DMR accuracy differed significantly between conditions, t(63) = −3.33, p < 0.005, d = 0.49, showing higher errors when visual information was present (M = 1.81, SE = 0.08) than when no visual information was present (M = 1.54, SE = 0.06). These findings suggest poorer accuracy when vision was available. However, further exploratory analysis showed that condition order moderated the effect (Visual Information x Order: F(1,62) = 7.16, p < 0.01, ηp2 = 0.10). More specifically, there was no significant difference between conditions when performing the task without visual information first (p = 0.52), but there was a difference between conditions when performing the task with visual information first (p < 0.001). In sum, visual information decreased accuracy, but only when the task started with visual information available.

Joint reposition accuracy

JR accuracy differed significantly between conditions, t(63) = 3.49, p < 0.001, d = 0.59, with lower errors when visual information was present (M = 02.82, SE = 0.15) than when no visual information was present (M = 3.56, SE = 0.17). Thus, participants showed poorer accuracy without visual information available. Adding the order of conditions as a factor in a RM ANOVA did not change the results (Visual Information x Order: F < 1).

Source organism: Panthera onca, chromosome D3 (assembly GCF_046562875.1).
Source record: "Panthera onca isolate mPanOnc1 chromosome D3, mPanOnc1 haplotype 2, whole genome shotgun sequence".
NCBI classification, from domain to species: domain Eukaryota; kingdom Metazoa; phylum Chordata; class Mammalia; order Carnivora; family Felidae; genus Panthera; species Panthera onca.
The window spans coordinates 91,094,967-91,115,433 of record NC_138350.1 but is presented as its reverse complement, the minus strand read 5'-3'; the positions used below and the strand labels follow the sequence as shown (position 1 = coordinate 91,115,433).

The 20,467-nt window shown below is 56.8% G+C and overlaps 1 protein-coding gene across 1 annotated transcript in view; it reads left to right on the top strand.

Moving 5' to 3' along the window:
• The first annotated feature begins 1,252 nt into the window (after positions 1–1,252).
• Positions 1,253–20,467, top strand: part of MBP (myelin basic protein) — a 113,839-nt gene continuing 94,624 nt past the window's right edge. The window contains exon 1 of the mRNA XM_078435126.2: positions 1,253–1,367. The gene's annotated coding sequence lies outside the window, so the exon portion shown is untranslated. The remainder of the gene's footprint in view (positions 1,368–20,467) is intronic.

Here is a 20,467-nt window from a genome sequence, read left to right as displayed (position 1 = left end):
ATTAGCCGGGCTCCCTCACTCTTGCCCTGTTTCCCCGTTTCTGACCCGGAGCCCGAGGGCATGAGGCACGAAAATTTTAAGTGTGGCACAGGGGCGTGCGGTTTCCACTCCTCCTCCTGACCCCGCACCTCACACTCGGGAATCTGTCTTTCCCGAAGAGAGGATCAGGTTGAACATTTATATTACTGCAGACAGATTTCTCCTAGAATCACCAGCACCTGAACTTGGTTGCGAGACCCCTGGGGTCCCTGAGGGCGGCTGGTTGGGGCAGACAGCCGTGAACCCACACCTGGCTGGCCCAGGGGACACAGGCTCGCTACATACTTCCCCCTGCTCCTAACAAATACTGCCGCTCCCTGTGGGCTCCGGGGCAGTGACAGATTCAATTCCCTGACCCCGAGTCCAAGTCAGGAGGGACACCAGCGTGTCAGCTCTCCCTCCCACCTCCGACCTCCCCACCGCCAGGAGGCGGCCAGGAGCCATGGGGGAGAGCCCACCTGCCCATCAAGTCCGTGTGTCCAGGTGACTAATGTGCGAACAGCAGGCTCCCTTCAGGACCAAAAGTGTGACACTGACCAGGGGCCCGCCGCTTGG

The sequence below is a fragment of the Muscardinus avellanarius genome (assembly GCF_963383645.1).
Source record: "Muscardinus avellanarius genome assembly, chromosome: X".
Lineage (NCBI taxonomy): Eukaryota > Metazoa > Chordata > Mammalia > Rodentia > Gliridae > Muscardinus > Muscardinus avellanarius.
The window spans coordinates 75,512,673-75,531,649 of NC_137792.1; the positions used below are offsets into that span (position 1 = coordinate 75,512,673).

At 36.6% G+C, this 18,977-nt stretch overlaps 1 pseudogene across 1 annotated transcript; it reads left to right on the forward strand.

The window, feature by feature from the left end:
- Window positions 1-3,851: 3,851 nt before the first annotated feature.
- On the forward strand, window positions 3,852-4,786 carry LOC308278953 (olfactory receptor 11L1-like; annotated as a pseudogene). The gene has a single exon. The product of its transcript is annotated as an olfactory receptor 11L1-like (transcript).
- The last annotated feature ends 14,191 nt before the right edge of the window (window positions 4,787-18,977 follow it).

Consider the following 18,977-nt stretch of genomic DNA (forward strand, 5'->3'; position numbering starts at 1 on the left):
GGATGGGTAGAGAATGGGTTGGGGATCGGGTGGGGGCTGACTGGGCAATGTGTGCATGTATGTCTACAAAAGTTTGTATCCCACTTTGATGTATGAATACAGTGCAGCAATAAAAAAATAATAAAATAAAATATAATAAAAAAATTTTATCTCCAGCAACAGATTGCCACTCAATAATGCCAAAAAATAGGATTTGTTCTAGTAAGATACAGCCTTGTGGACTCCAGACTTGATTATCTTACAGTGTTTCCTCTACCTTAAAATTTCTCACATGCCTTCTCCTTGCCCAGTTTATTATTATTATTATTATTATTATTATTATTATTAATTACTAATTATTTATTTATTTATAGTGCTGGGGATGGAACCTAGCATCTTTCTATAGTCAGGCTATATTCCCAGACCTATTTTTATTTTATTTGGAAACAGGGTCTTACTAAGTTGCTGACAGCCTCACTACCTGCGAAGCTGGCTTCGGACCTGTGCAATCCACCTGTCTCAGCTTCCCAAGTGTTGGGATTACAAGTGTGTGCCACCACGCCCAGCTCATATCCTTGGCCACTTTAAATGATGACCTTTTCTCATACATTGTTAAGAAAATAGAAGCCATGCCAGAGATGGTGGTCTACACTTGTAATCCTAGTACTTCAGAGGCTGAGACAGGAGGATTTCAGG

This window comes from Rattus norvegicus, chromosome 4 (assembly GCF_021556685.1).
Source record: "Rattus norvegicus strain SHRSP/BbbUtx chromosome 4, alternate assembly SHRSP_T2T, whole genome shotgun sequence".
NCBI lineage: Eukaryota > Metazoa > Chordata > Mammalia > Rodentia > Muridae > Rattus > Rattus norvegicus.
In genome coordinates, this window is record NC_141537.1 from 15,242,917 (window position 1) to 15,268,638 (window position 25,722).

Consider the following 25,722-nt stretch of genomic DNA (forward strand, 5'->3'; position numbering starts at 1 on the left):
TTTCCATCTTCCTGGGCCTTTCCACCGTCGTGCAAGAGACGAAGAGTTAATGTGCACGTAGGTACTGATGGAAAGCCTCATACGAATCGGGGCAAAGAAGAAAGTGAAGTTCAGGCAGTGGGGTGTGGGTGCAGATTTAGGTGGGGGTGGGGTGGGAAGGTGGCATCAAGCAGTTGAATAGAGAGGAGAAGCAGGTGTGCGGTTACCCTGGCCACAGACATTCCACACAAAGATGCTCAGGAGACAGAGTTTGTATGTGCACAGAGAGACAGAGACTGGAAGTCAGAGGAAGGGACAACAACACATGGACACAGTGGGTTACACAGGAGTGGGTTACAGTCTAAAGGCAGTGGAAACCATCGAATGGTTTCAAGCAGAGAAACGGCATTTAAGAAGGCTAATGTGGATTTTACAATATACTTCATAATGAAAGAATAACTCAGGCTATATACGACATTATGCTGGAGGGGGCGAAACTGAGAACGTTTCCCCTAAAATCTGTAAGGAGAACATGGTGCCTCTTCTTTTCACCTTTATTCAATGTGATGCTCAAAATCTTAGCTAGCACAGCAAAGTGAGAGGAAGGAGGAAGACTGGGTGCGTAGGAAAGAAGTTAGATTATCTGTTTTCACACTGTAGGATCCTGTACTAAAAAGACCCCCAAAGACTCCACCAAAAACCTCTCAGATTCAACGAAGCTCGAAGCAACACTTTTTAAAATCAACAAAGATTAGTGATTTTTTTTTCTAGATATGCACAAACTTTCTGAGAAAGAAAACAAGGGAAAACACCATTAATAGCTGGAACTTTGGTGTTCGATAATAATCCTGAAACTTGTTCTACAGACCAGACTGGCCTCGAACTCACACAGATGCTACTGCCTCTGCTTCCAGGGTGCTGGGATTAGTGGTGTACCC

Discussion

We developed a new task to dynamically assess sensorimotor integration underlying kinesthetic proprioceptive function through measures of kinesthetic proprioceptive accuracy during upper limb movement, and evaluated test–retest reliability, association with a JR task, and the influence of visual input on task performance. Our first hypothesis, that the DMR task test–retest reliability would be good to excellent was supported, as was the presence of weak associations between the DMR task and the JR task. Interestingly, allowing the use of vision during the DMR task was different than we hypothesized—vision only improved task performance for the JR task, not the DMR task. Importantly, our latter findings on vision and task performance associations were largely reproducible in a larger independent sample, although the effect of vision on DMR task performance was not.